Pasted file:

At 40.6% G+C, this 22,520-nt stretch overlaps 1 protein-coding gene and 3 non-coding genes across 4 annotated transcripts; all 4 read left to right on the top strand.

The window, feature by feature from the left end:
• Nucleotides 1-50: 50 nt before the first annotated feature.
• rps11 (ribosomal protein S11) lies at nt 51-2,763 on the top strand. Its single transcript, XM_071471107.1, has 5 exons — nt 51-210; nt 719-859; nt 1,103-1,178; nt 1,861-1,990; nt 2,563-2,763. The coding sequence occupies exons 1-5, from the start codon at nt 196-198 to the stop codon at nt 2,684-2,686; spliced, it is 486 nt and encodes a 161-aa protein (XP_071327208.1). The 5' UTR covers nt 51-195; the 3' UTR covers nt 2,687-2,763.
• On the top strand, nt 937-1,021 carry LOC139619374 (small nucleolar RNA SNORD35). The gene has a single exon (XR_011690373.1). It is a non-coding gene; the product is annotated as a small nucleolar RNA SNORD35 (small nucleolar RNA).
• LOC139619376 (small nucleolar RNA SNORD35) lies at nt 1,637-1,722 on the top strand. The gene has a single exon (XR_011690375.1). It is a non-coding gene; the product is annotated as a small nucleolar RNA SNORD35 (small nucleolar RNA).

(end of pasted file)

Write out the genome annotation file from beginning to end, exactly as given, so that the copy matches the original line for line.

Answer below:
At 40.6% G+C, this 22,520-nt stretch overlaps 1 protein-coding gene and 3 non-coding genes across 4 annotated transcripts; all 4 read left to right on the top strand.

The window, feature by feature from the left end:
• Nucleotides 1-50: 50 nt before the first annotated feature.
• rps11 (ribosomal protein S11) lies at nt 51-2,763 on the top strand. Its single transcript, XM_071471107.1, has 5 exons — nt 51-210; nt 719-859; nt 1,103-1,178; nt 1,861-1,990; nt 2,563-2,763. The coding sequence occupies exons 1-5, from the start codon at nt 196-198 to the stop codon at nt 2,684-2,686; spliced, it is 486 nt and encodes a 161-aa protein (XP_071327208.1). The 5' UTR covers nt 51-195; the 3' UTR covers nt 2,687-2,763.
• On the top strand, nt 937-1,021 carry LOC139619374 (small nucleolar RNA SNORD35). The gene has a single exon (XR_011690373.1). It is a non-coding gene; the product is annotated as a small nucleolar RNA SNORD35 (small nucleolar RNA).
• LOC139619376 (small nucleolar RNA SNORD35) lies at nt 1,637-1,722 on the top strand. The gene has a single exon (XR_011690375.1). It is a non-coding gene; the product is annotated as a small nucleolar RNA SNORD35 (small nucleolar RNA).